100

Alright, first time in almost two weeks that I actually had enough time to do a proper review. First of all, I actually tried this tea when I got it, but I had a paper to write and team mates to “motivate” so that the group wouldn’t fail a project (I refuse to do all the work, and actually had to bring the professor into the discussion to actually get them to work…).

As with all my green teas, I brewed this tea in my ceramic tumbler. I actually like to let my tea cool for a while before drinking, so the leaves had a few minutes to steep peacefully before I started to blow them out of my way. The first cup was delighfully clear and lightly grassy. It’s very sweet for a green tea, and it has an amazing smooth/creamy finish that is just perfect. It’s also amazing in that the smooth/creamy texture lingers for over two minutes on the hard palate, gently transitioning into a tingling creaminess (somehow, the smoothness dissapates). This is by far the best green tea I’ve ever had.

As the steepings ocntinued, the hashser edges of the grassiness quickly faded into a delightful sweet grass flavor. It’s like my beloved fukamushi sencha, but the texture of the tea is smoother. After about three cups, the creamy texture has faded, and it was relanced by a mineralish smoothness which lingers on the back of the tongue very delightfully. By number 5, vanilla was starting to peak out of the rest of the flavors, but it remained fairly weak for a quite some time.

The later steepings where characterized by a light vanilla flavor, a bit of sweet grass, and a general smooth, sweet taste. The amazing thing is that it never gets bitter, nor does the flavor ever really have anything unpleasant about it. It’s truly a finely-crafter tea, and I offer my humble thanks to both David and Mrs. Li for making this tea available to us.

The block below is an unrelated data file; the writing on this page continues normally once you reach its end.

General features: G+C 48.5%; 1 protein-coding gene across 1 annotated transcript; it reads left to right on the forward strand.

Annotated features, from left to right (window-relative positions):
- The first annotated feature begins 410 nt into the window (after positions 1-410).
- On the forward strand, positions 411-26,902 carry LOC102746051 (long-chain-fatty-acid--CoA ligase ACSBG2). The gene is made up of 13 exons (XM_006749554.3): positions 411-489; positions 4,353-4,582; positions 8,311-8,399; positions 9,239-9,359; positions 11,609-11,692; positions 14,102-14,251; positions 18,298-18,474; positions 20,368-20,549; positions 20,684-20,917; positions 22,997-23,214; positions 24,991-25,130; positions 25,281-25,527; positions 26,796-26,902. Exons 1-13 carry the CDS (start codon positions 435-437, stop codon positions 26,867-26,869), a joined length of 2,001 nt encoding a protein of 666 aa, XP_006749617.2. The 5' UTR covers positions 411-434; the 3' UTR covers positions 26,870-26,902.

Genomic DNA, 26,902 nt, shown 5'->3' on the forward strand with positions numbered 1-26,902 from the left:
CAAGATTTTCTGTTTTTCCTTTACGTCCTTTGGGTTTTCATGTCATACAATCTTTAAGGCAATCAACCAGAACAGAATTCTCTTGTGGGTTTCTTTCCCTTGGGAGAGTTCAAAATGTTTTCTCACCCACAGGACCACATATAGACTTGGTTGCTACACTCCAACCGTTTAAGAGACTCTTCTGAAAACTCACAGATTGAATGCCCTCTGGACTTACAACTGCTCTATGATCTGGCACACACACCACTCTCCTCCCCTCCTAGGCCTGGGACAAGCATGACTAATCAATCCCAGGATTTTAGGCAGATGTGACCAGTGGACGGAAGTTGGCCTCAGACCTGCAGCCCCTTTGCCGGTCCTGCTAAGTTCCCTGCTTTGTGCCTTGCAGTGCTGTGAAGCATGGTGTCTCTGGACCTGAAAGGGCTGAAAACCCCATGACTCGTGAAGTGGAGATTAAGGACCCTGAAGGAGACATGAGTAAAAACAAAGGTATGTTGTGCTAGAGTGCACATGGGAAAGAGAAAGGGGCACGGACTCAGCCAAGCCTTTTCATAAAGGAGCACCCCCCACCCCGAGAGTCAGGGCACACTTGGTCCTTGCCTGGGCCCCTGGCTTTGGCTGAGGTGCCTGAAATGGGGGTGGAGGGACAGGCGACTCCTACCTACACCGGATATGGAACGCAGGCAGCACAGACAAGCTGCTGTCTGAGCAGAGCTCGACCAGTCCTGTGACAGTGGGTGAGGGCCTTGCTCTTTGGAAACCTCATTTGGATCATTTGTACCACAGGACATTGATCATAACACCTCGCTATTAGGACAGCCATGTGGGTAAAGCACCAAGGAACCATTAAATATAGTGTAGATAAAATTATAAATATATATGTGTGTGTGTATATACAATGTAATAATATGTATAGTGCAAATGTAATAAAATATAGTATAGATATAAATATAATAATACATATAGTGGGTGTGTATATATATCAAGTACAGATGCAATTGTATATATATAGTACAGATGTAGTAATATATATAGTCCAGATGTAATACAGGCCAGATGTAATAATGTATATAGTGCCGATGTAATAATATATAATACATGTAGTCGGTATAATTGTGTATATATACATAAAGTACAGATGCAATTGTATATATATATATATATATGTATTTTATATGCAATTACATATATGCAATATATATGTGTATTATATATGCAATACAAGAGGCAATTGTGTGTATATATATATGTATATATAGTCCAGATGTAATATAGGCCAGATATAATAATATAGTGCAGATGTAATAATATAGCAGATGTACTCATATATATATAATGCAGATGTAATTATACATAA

Final experiment – How do the tea leaves taste? I remember somebody (I think it was Bonnie…) experimented and ate this tea after she was done, so I decided to give it a go. It was interesting, to say the least. The leaves didn’t have that much flavor, and they were very chewy, yet they wern’t unpleasant. It was fine, but I woun’t go out of my way to eat the leaves in the future.

Music of the DayDinastia Borja, directed by Jordi Savall.

This is a wonderful historically-informed performance, covereing music from the 11th century up to tail end of the renaissance, and from various cultures. THe common theme is the Borgia Family, and each peice can be related to them somehow. Also, the 3 cds come with a book in multiple languages, which explains both how the pieces relate to the Borgia family, tell their story, and provides the lyrics fo the music.

Here’s a sample: https://www.youtube.com/watch?v=vgU6-cz0RM0

Bonnie

Loved listening to Dinastia Borja and thinking about how the music influenced your experience mystically with this tea. How lovely to listen and have the best green tea of your life.

Joshua Smith

It really is a good album for tea listening, even the parts of the album which are recitations with musical accompaniment. MY only regret is that I don’t understand any of the languages, since I’m sure that it’s even better when you can understand what the singers are saying.

Bonnie

Somtimes I’d agree, and sometimes I like the fact that I’m listening to the essence or feeling of the music instead of the words. I listen to lots of Russian Chant and Choral music and Byzantine Chant.

Joshua Smith